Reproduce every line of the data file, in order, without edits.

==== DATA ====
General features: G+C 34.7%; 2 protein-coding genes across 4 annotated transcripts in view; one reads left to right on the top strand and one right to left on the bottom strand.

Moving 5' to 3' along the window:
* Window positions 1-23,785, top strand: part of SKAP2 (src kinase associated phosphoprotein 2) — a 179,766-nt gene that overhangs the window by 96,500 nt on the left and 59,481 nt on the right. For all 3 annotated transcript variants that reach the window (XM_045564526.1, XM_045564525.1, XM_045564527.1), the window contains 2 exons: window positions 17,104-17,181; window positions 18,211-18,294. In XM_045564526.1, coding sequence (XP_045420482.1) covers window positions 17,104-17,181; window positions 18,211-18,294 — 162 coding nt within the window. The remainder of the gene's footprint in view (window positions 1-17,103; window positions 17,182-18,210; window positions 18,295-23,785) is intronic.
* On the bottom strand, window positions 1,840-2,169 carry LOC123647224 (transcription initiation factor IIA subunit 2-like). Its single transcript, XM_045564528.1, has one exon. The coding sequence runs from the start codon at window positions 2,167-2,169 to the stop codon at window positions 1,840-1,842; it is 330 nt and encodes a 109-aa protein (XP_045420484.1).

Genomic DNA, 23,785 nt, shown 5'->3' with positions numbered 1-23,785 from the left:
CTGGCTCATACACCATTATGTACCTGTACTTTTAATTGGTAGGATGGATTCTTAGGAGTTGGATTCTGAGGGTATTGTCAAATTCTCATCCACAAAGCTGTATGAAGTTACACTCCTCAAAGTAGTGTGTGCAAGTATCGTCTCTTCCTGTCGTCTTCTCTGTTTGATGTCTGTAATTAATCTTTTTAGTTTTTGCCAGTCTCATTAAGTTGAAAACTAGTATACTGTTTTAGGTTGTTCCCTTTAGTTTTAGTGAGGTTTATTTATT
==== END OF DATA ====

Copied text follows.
General features: G+C 34.7%; 2 protein-coding genes across 4 annotated transcripts in view; one reads left to right on the top strand and one right to left on the bottom strand.

Moving 5' to 3' along the window:
* Window positions 1-23,785, top strand: part of SKAP2 (src kinase associated phosphoprotein 2) — a 179,766-nt gene that overhangs the window by 96,500 nt on the left and 59,481 nt on the right. For all 3 annotated transcript variants that reach the window (XM_045564526.1, XM_045564525.1, XM_045564527.1), the window contains 2 exons: window positions 17,104-17,181; window positions 18,211-18,294. In XM_045564526.1, coding sequence (XP_045420482.1) covers window positions 17,104-17,181; window positions 18,211-18,294 — 162 coding nt within the window. The remainder of the gene's footprint in view (window positions 1-17,103; window positions 17,182-18,210; window positions 18,295-23,785) is intronic.
* On the bottom strand, window positions 1,840-2,169 carry LOC123647224 (transcription initiation factor IIA subunit 2-like). Its single transcript, XM_045564528.1, has one exon. The coding sequence runs from the start codon at window positions 2,167-2,169 to the stop codon at window positions 1,840-1,842; it is 330 nt and encodes a 109-aa protein (XP_045420484.1).

Genomic DNA, 23,785 nt, shown 5'->3' with positions numbered 1-23,785 from the left:
CTGGCTCATACACCATTATGTACCTGTACTTTTAATTGGTAGGATGGATTCTTAGGAGTTGGATTCTGAGGGTATTGTCAAATTCTCATCCACAAAGCTGTATGAAGTTACACTCCTCAAAGTAGTGTGTGCAAGTATCGTCTCTTCCTGTCGTCTTCTCTGTTTGATGTCTGTAATTAATCTTTTTAGTTTTTGCCAGTCTCATTAAGTTGAAAACTAGTATACTGTTTTAGGTTGTTCCCTTTAGTTTTAGTGAGGTTTATTTATT